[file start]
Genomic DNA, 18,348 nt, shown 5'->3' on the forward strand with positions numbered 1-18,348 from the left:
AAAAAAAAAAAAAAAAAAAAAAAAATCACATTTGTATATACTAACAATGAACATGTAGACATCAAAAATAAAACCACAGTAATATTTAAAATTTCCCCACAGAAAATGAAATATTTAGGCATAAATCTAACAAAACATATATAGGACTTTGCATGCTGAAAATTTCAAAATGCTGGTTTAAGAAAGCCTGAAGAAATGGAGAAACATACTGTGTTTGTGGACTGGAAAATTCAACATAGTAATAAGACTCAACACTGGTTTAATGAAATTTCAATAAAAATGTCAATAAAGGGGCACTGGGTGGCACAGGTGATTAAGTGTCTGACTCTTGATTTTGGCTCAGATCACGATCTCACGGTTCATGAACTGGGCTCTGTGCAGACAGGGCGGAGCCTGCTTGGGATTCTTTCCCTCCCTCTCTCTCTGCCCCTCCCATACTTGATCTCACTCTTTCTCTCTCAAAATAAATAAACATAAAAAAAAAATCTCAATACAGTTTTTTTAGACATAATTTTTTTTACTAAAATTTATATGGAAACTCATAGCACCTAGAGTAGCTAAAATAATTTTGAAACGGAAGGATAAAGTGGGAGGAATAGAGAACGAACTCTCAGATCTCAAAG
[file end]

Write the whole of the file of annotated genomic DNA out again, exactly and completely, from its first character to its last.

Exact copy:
Genomic DNA, 18,348 nt, shown 5'->3' on the forward strand with positions numbered 1-18,348 from the left:
AAAAAAAAAAAAAAAAAAAAAAAAATCACATTTGTATATACTAACAATGAACATGTAGACATCAAAAATAAAACCACAGTAATATTTAAAATTTCCCCACAGAAAATGAAATATTTAGGCATAAATCTAACAAAACATATATAGGACTTTGCATGCTGAAAATTTCAAAATGCTGGTTTAAGAAAGCCTGAAGAAATGGAGAAACATACTGTGTTTGTGGACTGGAAAATTCAACATAGTAATAAGACTCAACACTGGTTTAATGAAATTTCAATAAAAATGTCAATAAAGGGGCACTGGGTGGCACAGGTGATTAAGTGTCTGACTCTTGATTTTGGCTCAGATCACGATCTCACGGTTCATGAACTGGGCTCTGTGCAGACAGGGCGGAGCCTGCTTGGGATTCTTTCCCTCCCTCTCTCTCTGCCCCTCCCATACTTGATCTCACTCTTTCTCTCTCAAAATAAATAAACATAAAAAAAAAATCTCAATACAGTTTTTTTAGACATAATTTTTTTTACTAAAATTTATATGGAAACTCATAGCACCTAGAGTAGCTAAAATAATTTTGAAACGGAAGGATAAAGTGGGAGGAATAGAGAACGAACTCTCAGATCTCAAAG